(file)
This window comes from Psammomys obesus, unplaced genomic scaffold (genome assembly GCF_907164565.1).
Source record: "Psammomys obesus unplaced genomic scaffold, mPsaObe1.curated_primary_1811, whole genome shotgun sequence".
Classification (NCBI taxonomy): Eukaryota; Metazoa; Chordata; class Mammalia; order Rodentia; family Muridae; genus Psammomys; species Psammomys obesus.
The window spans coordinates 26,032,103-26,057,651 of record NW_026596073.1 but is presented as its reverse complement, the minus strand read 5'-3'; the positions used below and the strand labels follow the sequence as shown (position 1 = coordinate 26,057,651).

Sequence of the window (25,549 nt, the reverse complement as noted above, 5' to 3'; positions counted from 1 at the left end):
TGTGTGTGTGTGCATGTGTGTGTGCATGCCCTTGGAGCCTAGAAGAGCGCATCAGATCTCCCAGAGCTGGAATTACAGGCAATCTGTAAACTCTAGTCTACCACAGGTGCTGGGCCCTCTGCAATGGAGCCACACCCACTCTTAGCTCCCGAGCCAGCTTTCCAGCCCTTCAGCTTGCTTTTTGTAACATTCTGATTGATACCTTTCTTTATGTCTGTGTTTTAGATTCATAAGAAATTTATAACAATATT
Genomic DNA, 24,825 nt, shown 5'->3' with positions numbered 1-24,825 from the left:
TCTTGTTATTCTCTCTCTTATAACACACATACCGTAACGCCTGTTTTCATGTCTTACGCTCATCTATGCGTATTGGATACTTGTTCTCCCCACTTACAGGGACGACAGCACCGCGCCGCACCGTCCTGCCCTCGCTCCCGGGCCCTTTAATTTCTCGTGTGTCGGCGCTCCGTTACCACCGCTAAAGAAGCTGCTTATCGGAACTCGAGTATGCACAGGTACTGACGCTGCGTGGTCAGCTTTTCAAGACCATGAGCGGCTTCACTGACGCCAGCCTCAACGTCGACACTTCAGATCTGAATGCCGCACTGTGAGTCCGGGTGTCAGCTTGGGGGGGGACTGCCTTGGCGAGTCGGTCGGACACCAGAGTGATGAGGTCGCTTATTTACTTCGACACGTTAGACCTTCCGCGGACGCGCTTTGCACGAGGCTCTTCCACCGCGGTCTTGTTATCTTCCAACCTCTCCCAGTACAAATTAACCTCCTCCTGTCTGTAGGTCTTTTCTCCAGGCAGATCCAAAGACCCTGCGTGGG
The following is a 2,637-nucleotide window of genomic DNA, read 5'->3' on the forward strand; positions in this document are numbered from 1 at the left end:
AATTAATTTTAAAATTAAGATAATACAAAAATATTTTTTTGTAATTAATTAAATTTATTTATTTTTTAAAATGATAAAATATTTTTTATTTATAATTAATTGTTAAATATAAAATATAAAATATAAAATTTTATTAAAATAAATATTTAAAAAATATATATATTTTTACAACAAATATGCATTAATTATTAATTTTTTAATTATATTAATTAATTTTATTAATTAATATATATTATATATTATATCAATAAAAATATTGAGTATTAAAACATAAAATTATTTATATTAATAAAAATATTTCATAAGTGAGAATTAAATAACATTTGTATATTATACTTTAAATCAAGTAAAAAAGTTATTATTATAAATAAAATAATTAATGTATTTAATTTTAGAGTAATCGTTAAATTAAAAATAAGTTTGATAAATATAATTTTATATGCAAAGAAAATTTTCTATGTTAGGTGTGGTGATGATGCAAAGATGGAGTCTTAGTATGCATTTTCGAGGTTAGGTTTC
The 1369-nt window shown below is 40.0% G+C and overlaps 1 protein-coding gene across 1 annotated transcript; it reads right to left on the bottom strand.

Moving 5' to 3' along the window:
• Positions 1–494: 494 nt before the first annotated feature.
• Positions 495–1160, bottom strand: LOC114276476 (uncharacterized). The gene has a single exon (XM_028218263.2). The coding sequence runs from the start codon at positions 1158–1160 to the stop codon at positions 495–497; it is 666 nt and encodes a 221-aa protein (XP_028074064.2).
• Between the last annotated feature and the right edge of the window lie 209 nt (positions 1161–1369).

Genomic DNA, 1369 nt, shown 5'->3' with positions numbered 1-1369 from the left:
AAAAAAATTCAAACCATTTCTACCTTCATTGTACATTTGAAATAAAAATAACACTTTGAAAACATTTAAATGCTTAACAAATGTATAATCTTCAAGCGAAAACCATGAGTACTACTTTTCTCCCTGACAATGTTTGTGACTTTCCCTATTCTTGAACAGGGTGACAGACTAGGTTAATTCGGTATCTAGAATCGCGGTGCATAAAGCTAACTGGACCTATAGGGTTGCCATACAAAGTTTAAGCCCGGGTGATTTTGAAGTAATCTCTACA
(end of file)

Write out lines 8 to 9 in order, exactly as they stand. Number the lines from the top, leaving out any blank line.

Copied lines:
TCTTGTTATTCTCTCTCTTATAACACACATACCGTAACGCCTGTTTTCATGTCTTACGCTCATCTATGCGTATTGGATACTTGTTCTCCCCACTTACAGGGACGACAGCACCGCGCCGCACCGTCCTGCCCTCGCTCCCGGGCCCTTTAATTTCTCGTGTGTCGGCGCTCCGTTACCACCGCTAAAGAAGCTGCTTATCGGAACTCGAGTATGCACAGGTACTGACGCTGCGTGGTCAGCTTTTCAAGACCATGAGCGGCTTCACTGACGCCAGCCTCAACGTCGACACTTCAGATCTGAATGCCGCACTGTGAGTCCGGGTGTCAGCTTGGGGGGGGACTGCCTTGGCGAGTCGGTCGGACACCAGAGTGATGAGGTCGCTTATTTACTTCGACACGTTAGACCTTCCGCGGACGCGCTTTGCACGAGGCTCTTCCACCGCGGTCTTGTTATCTTCCAACCTCTCCCAGTACAAATTAACCTCCTCCTGTCTGTAGGTCTTTTCTCCAGGCAGATCCAAAGACCCTGCGTGGG
The following is a 2,637-nucleotide window of genomic DNA, read 5'->3' on the forward strand; positions in this document are numbered from 1 at the left end: